The Citizens pay K. John 3000 Marks. 1 Johan. M. 20.

In the second of Henry III. they paid the fifteenth part of their moveable Goods, that the City might have all its ancient Liberties and free Customs.

In the ninth of Henry III. thay paid another Fifteenth of their Moveables, that London might have all the old Liberties and Customs, which it had been used to have.

In the 36th of Henry III. the King granted to all the Citizens of London, all their Liberties, Laws, and Customs; and which they also had in the time of King Henry I. used and not used. And the King granted the Sheriffs 7l. yearly for certain Privileges or Ground belongong to St. Paul's Church. Which was long after allowed by the Barons of the Exchequer to every Sheriff, when he made up his Accounts in the Office of the Pipe. And they then paid the King 500 Marks for having that Charter.

In the 38th or 39th of King Henry III. An. 1254. the King seised the Liberties of the City, because the Maior had not done Execution upon the Bakers, for lacking of their Assizes; but restoring it soon again, that is, within four Days following the Feast of Edmund the Bishop, or by the 19th of November; the Citizens agreeing with the Earl of Cornwall, and giving him 600 Marks.

Fab. Chron.

Again, Anno 1255 (but a Year after) the King seised the Liberties again. And the Cause pretended was, for certain Monies which the Queen claimed as her Right. And now for a time the King made his Under-Treasurer Custos of the City. But giving the King 400 Marks, they were restored to their Liberties, and the King's Under-Treasurer discharged.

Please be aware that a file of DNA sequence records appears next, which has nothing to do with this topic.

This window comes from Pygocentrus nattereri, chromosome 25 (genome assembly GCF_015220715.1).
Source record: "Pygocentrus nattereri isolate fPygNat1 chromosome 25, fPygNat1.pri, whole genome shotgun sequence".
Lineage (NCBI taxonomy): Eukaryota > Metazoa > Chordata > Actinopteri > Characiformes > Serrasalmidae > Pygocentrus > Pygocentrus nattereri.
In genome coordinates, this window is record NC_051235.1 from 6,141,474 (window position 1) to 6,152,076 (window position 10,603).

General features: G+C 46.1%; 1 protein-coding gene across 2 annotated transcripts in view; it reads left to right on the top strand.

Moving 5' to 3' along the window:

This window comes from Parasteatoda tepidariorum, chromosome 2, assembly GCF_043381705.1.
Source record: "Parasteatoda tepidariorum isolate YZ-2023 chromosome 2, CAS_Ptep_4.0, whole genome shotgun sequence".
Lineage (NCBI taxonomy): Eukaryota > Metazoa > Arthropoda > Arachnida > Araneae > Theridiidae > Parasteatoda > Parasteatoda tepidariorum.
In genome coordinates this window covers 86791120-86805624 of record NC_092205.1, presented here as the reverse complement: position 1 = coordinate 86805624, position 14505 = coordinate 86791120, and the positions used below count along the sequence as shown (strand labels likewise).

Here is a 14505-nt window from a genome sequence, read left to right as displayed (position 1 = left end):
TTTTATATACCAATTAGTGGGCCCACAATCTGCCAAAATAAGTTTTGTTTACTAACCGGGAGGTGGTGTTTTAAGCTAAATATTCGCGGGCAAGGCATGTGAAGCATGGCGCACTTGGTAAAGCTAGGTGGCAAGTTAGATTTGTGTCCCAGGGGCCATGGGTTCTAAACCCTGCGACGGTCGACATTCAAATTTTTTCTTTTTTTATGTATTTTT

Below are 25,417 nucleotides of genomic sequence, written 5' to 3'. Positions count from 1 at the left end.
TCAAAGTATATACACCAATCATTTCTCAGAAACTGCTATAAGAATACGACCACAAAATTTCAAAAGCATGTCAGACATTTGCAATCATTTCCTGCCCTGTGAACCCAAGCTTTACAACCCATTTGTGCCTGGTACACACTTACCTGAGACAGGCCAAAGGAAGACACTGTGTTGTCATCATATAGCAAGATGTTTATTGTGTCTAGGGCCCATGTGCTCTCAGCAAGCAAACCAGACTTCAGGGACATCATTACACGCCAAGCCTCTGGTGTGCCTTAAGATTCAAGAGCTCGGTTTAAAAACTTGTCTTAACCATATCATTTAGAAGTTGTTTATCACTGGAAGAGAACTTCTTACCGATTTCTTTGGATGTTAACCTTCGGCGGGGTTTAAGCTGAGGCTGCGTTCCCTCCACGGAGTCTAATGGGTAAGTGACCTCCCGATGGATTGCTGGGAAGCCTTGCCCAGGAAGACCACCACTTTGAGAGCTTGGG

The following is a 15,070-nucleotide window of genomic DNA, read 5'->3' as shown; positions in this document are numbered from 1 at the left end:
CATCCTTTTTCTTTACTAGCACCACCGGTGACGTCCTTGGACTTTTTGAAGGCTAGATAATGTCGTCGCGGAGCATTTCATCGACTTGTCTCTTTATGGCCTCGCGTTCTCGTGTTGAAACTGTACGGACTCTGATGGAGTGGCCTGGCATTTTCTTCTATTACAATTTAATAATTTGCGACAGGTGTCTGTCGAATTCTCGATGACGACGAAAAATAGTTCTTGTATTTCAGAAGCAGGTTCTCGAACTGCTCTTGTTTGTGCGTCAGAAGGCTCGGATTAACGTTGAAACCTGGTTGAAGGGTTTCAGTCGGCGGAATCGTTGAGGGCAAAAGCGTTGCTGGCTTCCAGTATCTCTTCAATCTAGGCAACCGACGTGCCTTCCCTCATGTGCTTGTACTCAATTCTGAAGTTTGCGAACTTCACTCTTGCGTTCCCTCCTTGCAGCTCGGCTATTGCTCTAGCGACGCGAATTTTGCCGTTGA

Yet it is remarkable what a Regard King Henry the Third had to the Citizens of London in the Barons Discontents; when he was jealous of the City's joining with them; being minded to call a Parliament there without him. There is extant in the Records of the Tower, a common Letter of that King, writ in the 44th of his Reign, from St. Audoens in France, to the Barons of the Five Ports, to the Archbishops of Canterbury and York, and to the Maiors and Commonalty of London and York, concerning this rising of his Subjects and their meeting in London; exhorting them to Obedience, and to obey H. de Bygod, his Justiciary, till his coming into England. He observed to them, how they of his Kingdom did accompany together with Horses and Arms, in disturbance of his Peace, and against his Command, as unmindful of their Fealty; and so intended to rush into a Parliament to be called in his City of London: Whence, he added, any one might clearly see, that this Meeting sounded more to draw the Sword, than to further Peace. And were it granted, that the Intention of each of them were good, yet the Manner was very bad, and the Example pernicious to all Kings and Kingdoms of the Earth, &c. And thus by the Address of a Letter, and Arguments used therein, did that King think it worth his Time to secure the City's Loyalty.

K. Henry III. his Address to the City upon the Barons Commotions, An. 1259. Record. Turr.

But yet in the 50th of the same King were 20000 Marks paid, for a further Confirmation of their Liberties.

King Edward I. in the 26th of his Reign, restored the City their Liberties and Franchises that had been kept from twelve Years and more. But these were not redeemed, saith Fabian, without great Sums of Money. And some say, the Citizens paid 3000 Marks.

Fab. Chron.

The City in the 6th of Edward II. to defer his laying a Tallage upon their Rents and Chattels, on pretence the City was the King's Demesnes, and to forbear it till next Parliament; lent him 1000l. and two Years after, 400l. more on the same Account.